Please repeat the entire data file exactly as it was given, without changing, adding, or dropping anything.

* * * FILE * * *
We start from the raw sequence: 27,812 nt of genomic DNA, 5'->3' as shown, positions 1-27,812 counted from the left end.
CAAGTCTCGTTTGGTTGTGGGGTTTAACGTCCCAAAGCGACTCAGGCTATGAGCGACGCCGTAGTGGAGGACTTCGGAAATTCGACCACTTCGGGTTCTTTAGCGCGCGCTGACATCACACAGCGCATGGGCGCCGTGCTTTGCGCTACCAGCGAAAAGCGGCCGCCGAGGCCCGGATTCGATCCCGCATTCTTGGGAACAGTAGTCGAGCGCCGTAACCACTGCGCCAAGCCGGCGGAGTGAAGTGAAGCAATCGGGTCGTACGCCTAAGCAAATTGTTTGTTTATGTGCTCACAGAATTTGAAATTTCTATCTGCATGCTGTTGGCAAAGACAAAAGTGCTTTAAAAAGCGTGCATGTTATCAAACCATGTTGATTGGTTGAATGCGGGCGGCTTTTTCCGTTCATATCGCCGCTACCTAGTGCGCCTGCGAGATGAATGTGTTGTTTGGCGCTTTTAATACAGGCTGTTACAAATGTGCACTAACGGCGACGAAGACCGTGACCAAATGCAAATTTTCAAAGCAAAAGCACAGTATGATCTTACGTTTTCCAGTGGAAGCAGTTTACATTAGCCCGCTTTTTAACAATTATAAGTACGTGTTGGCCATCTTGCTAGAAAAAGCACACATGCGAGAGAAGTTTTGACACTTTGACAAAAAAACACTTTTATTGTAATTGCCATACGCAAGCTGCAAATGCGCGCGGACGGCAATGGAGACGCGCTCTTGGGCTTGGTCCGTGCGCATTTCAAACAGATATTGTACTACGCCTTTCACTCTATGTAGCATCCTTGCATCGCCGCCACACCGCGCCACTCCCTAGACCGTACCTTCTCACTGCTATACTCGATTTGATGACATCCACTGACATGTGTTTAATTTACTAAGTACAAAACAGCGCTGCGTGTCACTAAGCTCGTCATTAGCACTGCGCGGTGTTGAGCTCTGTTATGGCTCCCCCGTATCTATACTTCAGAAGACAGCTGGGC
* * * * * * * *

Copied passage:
We start from the raw sequence: 27,812 nt of genomic DNA, 5'->3' as shown, positions 1-27,812 counted from the left end.
CAAGTCTCGTTTGGTTGTGGGGTTTAACGTCCCAAAGCGACTCAGGCTATGAGCGACGCCGTAGTGGAGGACTTCGGAAATTCGACCACTTCGGGTTCTTTAGCGCGCGCTGACATCACACAGCGCATGGGCGCCGTGCTTTGCGCTACCAGCGAAAAGCGGCCGCCGAGGCCCGGATTCGATCCCGCATTCTTGGGAACAGTAGTCGAGCGCCGTAACCACTGCGCCAAGCCGGCGGAGTGAAGTGAAGCAATCGGGTCGTACGCCTAAGCAAATTGTTTGTTTATGTGCTCACAGAATTTGAAATTTCTATCTGCATGCTGTTGGCAAAGACAAAAGTGCTTTAAAAAGCGTGCATGTTATCAAACCATGTTGATTGGTTGAATGCGGGCGGCTTTTTCCGTTCATATCGCCGCTACCTAGTGCGCCTGCGAGATGAATGTGTTGTTTGGCGCTTTTAATACAGGCTGTTACAAATGTGCACTAACGGCGACGAAGACCGTGACCAAATGCAAATTTTCAAAGCAAAAGCACAGTATGATCTTACGTTTTCCAGTGGAAGCAGTTTACATTAGCCCGCTTTTTAACAATTATAAGTACGTGTTGGCCATCTTGCTAGAAAAAGCACACATGCGAGAGAAGTTTTGACACTTTGACAAAAAAACACTTTTATTGTAATTGCCATACGCAAGCTGCAAATGCGCGCGGACGGCAATGGAGACGCGCTCTTGGGCTTGGTCCGTGCGCATTTCAAACAGATATTGTACTACGCCTTTCACTCTATGTAGCATCCTTGCATCGCCGCCACACCGCGCCACTCCCTAGACCGTACCTTCTCACTGCTATACTCGATTTGATGACATCCACTGACATGTGTTTAATTTACTAAGTACAAAACAGCGCTGCGTGTCACTAAGCTCGTCATTAGCACTGCGCGGTGTTGAGCTCTGTTATGGCTCCCCCGTATCTATACTTCAGAAGACAGCTGGGC